Let’s use the 2022 U.S. Workplace Survey again. The Fast Company article focused on the workplace effectiveness chart presented on the webpage for the report (as the screenshot below shows).
But you can dig deeper into the research to find a fresh angle.
With most people focused on the first or most obvious chart, look for something less expected buried deeper in the research.
The chart at the bottom of the report web page (as shown in the screenshot below) looks at the respondents’ “ideal mix” of experiences for a company workplace. The chart shows the percentages for eight categories: clubhouse, coffee shop, library, creative lab, boutique hotel, residential, conference center, and corporate.
A content marketer in a relevant industry could craft a thought leadership piece around the office experiences workers want.
Think beyond content creation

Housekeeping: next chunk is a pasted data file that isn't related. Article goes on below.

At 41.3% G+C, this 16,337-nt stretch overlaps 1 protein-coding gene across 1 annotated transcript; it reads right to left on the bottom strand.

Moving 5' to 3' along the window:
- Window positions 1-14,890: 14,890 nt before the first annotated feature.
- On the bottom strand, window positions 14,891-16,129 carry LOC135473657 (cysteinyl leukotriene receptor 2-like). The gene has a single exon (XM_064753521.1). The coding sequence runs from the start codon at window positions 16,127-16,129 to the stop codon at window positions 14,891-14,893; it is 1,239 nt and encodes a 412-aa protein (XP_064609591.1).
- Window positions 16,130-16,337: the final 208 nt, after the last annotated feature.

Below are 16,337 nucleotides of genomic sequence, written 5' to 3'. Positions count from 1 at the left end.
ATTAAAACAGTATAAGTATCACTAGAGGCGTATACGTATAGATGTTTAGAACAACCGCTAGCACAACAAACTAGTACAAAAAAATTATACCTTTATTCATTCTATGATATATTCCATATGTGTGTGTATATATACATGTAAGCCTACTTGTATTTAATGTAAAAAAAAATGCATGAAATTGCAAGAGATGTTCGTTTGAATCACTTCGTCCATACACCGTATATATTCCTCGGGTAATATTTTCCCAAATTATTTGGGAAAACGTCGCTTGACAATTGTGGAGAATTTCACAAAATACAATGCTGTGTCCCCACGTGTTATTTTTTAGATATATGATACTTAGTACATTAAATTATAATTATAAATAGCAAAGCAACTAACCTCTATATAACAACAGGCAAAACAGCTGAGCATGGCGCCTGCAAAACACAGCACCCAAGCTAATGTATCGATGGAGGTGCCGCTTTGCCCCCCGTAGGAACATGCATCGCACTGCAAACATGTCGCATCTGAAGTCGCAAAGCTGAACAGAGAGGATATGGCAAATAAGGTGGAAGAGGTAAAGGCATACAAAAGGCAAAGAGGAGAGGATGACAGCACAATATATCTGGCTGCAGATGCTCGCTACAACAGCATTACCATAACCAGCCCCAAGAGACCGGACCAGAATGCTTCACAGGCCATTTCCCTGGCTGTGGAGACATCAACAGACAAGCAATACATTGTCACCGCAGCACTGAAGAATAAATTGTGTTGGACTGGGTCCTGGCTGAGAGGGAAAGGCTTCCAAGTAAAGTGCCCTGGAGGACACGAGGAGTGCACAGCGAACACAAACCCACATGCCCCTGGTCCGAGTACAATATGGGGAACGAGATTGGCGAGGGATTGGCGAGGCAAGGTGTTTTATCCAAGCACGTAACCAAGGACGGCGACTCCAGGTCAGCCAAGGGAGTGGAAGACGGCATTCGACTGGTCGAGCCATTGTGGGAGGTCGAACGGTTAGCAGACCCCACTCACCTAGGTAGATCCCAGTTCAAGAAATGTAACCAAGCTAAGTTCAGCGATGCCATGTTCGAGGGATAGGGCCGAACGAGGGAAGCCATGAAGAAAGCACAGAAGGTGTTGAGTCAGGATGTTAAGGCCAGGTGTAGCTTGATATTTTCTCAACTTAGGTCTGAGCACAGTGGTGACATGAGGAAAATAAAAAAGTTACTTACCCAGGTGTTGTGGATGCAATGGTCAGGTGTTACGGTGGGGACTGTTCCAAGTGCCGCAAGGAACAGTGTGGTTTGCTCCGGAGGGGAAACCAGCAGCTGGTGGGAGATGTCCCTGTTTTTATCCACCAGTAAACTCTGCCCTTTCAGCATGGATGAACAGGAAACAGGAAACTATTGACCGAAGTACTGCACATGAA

While the Steven-Singer strategy makes sense for content creation, it also can work for other components of your content marketing program.
Marketers often want to know the best time and day to send an email, post to social, etc. You do a Google search and find Tuesdays are the best day to send emails. That same report indicates that the best time to send email is between 9 a.m. and noon.
Of course, since so many others will see that same window listed as a best practice, email inboxes get flooded between 9 a.m. on noon on Tuesdays. Why not send your emails later in the day or on a different day of the week?
Test the alternate send time for a few weeks to see if that opposite-thinking strategy works for your audience. If not, you can always switch back.
Don’t forget about your content formats, either.